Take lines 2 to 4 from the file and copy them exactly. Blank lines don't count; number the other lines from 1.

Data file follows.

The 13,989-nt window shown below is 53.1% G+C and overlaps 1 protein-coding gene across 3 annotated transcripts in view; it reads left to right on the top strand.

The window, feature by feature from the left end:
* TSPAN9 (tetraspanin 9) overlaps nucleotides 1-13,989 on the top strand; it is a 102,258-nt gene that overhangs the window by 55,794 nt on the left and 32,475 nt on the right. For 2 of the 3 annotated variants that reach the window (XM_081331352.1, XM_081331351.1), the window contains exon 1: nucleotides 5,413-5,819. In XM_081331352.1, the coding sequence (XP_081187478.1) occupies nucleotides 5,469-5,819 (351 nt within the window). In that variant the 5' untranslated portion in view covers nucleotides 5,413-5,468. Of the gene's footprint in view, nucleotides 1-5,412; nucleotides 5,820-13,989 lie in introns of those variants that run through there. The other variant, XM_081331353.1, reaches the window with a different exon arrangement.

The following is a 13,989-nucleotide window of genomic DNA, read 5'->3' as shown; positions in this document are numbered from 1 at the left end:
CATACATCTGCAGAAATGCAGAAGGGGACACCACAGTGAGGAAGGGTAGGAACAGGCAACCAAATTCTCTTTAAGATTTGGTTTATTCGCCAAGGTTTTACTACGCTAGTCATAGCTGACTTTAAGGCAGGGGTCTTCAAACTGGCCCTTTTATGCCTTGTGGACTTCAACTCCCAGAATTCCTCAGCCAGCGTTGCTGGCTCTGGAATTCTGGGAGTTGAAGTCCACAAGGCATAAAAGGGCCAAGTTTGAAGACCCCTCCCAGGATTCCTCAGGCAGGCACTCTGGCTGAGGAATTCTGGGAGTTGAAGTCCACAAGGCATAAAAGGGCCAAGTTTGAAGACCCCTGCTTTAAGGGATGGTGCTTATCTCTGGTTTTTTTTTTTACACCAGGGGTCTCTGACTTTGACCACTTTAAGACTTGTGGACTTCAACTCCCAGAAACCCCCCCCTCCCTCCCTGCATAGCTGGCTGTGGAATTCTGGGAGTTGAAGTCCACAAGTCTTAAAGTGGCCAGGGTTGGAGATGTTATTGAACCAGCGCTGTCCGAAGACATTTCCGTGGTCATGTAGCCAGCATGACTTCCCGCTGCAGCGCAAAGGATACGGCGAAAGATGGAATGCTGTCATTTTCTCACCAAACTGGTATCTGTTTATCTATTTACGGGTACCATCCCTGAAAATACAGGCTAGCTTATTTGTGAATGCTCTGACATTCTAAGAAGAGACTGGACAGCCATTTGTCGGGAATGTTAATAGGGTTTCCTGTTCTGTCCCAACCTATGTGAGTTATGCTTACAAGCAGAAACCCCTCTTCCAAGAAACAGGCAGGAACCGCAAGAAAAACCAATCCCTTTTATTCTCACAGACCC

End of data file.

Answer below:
The window, feature by feature from the left end:
* TSPAN9 (tetraspanin 9) overlaps nucleotides 1-13,989 on the top strand; it is a 102,258-nt gene that overhangs the window by 55,794 nt on the left and 32,475 nt on the right. For 2 of the 3 annotated variants that reach the window (XM_081331352.1, XM_081331351.1), the window contains exon 1: nucleotides 5,413-5,819. In XM_081331352.1, the coding sequence (XP_081187478.1) occupies nucleotides 5,469-5,819 (351 nt within the window). In that variant the 5' untranslated portion in view covers nucleotides 5,413-5,468. Of the gene's footprint in view, nucleotides 1-5,412; nucleotides 5,820-13,989 lie in introns of those variants that run through there. The other variant, XM_081331353.1, reaches the window with a different exon arrangement.

The following is a 13,989-nucleotide window of genomic DNA, read 5'->3' as shown; positions in this document are numbered from 1 at the left end: